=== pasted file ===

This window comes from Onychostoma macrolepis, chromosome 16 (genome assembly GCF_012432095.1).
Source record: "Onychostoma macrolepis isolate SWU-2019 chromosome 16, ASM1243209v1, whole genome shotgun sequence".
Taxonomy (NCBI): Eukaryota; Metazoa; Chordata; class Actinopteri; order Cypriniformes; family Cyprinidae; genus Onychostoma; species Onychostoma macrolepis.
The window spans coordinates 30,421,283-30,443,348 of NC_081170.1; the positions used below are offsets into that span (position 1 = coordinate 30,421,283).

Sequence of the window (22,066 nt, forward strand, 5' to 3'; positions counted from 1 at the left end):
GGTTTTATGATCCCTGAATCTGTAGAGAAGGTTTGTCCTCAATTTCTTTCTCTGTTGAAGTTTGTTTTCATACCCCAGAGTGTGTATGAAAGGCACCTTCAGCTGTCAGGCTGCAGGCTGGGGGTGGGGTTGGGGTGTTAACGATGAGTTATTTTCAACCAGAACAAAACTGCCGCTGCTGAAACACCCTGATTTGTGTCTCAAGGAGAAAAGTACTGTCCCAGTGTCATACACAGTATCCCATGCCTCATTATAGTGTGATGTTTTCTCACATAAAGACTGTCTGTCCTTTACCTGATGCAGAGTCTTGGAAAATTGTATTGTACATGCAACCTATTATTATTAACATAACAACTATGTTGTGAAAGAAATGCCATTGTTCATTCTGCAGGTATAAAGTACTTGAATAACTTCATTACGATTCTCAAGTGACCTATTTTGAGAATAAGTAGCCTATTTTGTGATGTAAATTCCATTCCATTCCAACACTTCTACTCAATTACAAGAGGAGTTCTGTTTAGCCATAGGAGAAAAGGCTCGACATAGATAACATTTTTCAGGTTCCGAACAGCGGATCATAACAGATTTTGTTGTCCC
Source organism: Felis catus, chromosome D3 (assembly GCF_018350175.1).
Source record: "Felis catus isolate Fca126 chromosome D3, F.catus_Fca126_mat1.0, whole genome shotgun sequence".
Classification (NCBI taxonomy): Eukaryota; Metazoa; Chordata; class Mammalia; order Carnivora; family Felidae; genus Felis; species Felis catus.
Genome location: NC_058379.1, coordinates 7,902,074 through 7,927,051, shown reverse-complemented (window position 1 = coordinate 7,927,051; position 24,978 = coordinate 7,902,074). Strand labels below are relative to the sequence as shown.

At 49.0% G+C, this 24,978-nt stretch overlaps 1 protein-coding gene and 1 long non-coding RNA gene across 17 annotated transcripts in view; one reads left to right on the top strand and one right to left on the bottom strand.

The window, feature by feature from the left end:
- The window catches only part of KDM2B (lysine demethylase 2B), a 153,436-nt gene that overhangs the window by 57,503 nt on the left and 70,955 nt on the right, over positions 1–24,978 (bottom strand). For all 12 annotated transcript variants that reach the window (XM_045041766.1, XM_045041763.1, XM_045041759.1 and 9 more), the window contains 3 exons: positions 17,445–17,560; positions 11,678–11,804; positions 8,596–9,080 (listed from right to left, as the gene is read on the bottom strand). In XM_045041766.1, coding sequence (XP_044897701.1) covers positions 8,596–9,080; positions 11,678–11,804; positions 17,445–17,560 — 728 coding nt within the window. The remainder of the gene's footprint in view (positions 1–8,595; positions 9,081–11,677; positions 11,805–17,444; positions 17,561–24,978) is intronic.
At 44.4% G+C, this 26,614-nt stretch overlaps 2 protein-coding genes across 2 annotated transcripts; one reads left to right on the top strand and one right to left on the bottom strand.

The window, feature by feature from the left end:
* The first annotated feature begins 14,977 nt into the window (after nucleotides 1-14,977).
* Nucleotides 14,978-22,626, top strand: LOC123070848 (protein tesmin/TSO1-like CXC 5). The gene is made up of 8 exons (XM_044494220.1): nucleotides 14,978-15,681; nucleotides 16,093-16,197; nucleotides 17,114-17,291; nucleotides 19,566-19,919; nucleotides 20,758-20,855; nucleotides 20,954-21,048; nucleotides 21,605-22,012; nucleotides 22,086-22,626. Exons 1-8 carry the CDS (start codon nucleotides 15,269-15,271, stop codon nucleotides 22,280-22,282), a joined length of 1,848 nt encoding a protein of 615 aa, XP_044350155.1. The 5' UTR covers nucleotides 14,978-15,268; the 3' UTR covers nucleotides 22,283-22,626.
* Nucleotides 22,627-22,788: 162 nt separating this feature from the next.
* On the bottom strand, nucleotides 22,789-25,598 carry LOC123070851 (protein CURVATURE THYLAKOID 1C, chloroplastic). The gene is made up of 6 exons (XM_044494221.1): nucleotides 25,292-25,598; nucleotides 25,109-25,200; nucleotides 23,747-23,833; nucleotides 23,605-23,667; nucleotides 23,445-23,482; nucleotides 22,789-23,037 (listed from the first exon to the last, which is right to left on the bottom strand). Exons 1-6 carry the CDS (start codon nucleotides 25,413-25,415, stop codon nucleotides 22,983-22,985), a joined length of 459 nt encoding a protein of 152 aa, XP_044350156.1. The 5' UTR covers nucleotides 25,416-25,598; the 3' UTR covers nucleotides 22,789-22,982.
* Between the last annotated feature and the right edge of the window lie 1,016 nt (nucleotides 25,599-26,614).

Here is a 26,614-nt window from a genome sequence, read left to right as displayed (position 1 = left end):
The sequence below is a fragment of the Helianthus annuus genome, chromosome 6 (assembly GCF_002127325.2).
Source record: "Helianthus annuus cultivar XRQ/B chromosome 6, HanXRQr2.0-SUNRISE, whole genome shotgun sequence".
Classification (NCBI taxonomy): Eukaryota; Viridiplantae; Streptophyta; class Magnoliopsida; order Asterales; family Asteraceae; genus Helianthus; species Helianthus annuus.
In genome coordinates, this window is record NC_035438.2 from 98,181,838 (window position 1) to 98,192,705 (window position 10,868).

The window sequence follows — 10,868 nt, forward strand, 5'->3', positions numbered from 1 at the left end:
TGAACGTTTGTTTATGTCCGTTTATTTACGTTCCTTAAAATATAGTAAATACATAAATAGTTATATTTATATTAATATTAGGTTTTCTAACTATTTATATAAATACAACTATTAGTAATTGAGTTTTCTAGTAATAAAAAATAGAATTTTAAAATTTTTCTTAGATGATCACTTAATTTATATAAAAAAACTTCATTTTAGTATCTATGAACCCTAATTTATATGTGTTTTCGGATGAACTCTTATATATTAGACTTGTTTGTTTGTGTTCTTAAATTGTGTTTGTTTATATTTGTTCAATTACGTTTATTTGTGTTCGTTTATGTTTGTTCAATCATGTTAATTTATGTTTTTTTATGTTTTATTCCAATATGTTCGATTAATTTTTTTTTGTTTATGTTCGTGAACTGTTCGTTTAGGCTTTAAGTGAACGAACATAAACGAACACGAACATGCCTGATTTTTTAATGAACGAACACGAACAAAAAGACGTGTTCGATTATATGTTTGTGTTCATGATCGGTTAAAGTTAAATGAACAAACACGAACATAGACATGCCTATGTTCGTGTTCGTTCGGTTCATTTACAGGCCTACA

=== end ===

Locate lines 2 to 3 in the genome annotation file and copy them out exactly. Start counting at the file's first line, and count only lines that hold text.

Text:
Source record: "Onychostoma macrolepis isolate SWU-2019 chromosome 16, ASM1243209v1, whole genome shotgun sequence".
Taxonomy (NCBI): Eukaryota; Metazoa; Chordata; class Actinopteri; order Cypriniformes; family Cyprinidae; genus Onychostoma; species Onychostoma macrolepis.